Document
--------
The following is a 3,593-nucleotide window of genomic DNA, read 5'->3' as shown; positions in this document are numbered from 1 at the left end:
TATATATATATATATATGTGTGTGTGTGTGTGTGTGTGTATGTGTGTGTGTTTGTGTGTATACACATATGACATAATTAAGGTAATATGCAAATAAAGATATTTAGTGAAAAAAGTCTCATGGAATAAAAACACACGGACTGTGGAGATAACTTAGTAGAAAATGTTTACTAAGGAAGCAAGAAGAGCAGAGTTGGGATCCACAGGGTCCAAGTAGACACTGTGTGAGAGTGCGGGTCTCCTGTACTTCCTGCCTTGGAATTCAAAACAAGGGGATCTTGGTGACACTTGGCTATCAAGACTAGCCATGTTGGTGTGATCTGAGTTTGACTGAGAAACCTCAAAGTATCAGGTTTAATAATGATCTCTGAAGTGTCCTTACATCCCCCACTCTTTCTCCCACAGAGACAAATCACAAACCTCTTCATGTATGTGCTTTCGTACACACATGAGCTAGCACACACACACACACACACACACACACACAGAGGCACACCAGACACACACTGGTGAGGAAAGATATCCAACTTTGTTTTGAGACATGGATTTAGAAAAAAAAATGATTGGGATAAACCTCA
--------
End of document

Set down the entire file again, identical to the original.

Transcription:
The following is a 3,593-nucleotide window of genomic DNA, read 5'->3' as shown; positions in this document are numbered from 1 at the left end:
TATATATATATATATATGTGTGTGTGTGTGTGTGTGTGTATGTGTGTGTGTTTGTGTGTATACACATATGACATAATTAAGGTAATATGCAAATAAAGATATTTAGTGAAAAAAGTCTCATGGAATAAAAACACACGGACTGTGGAGATAACTTAGTAGAAAATGTTTACTAAGGAAGCAAGAAGAGCAGAGTTGGGATCCACAGGGTCCAAGTAGACACTGTGTGAGAGTGCGGGTCTCCTGTACTTCCTGCCTTGGAATTCAAAACAAGGGGATCTTGGTGACACTTGGCTATCAAGACTAGCCATGTTGGTGTGATCTGAGTTTGACTGAGAAACCTCAAAGTATCAGGTTTAATAATGATCTCTGAAGTGTCCTTACATCCCCCACTCTTTCTCCCACAGAGACAAATCACAAACCTCTTCATGTATGTGCTTTCGTACACACATGAGCTAGCACACACACACACACACACACACACACACAGAGGCACACCAGACACACACTGGTGAGGAAAGATATCCAACTTTGTTTTGAGACATGGATTTAGAAAAAAAAATGATTGGGATAAACCTCA